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Future proof cabin ventilation solutions by Halton – the rise of energy efficiency

May 8, 2023

Going on a cruise is all about the experience; while the cruise market has become more diverse with differentiated offerings for the large variety of customers, having a great onboard experience in a safe and comfortable environment is one of the key selling points of a cruise. While a clean, comfortable indoor environment quality has often been overlooked as a key part of the onboard experience, the COVID19-pandemic has dramatically raised awareness of its importance.

Besides of being necessary in delivering a pleasant indoor environment onboard, the HVAC system is one of the largest consumers of energy onboard. Depending on factors such as the operating environment, size of the vessel, operating profile as well as the operating principle of the HVAC system, it can consume between 20-40% of the total energy consumption of a cruise vessel. As a large consumer, it is naturally also at the forefront of energy savings efforts together with other major consumers such as the propulsion system. The instability in fuel prices as well the need to decarbonize the industry in the medium to long term has further increased interest in reducing the consumption of cabin ventilation solutions while maintaining a clean and comfortable indoor environment quality.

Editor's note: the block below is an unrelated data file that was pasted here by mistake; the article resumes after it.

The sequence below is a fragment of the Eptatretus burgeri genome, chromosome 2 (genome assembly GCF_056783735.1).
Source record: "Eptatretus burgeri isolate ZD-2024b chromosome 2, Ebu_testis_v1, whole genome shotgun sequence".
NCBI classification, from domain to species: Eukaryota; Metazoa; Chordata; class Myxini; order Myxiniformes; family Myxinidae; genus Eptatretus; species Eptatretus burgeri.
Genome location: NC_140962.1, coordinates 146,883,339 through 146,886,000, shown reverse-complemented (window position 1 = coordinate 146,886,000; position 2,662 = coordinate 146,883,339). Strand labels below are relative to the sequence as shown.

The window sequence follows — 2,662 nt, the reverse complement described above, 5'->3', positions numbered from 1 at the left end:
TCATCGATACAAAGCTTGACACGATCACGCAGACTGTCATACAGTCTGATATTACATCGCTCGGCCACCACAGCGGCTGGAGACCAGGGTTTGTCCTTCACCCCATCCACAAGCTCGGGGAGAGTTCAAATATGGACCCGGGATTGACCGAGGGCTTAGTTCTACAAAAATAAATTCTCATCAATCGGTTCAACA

Each ventilation system has its own advantages and disadvantages but it is important to note that the energy efficiency can be improved

Cabin ventilation technology has gone through a significant evolution process over the past 20 years, with the industry switching from cabin units to fan coil units to achieve energy savings. Today we are on the verge of chilled beams, a technology that has been used for several decades already in land based applications, making a breakthrough also in the marine industry, promising us further energy savings while reducing maintenance costs while also enabling a comfortable onboard experience. Each ventilation system has its own advantages and disadvantages, however it is important to note that the energy efficiency of each system can be improved for both newbuilds as well as for existing vessels.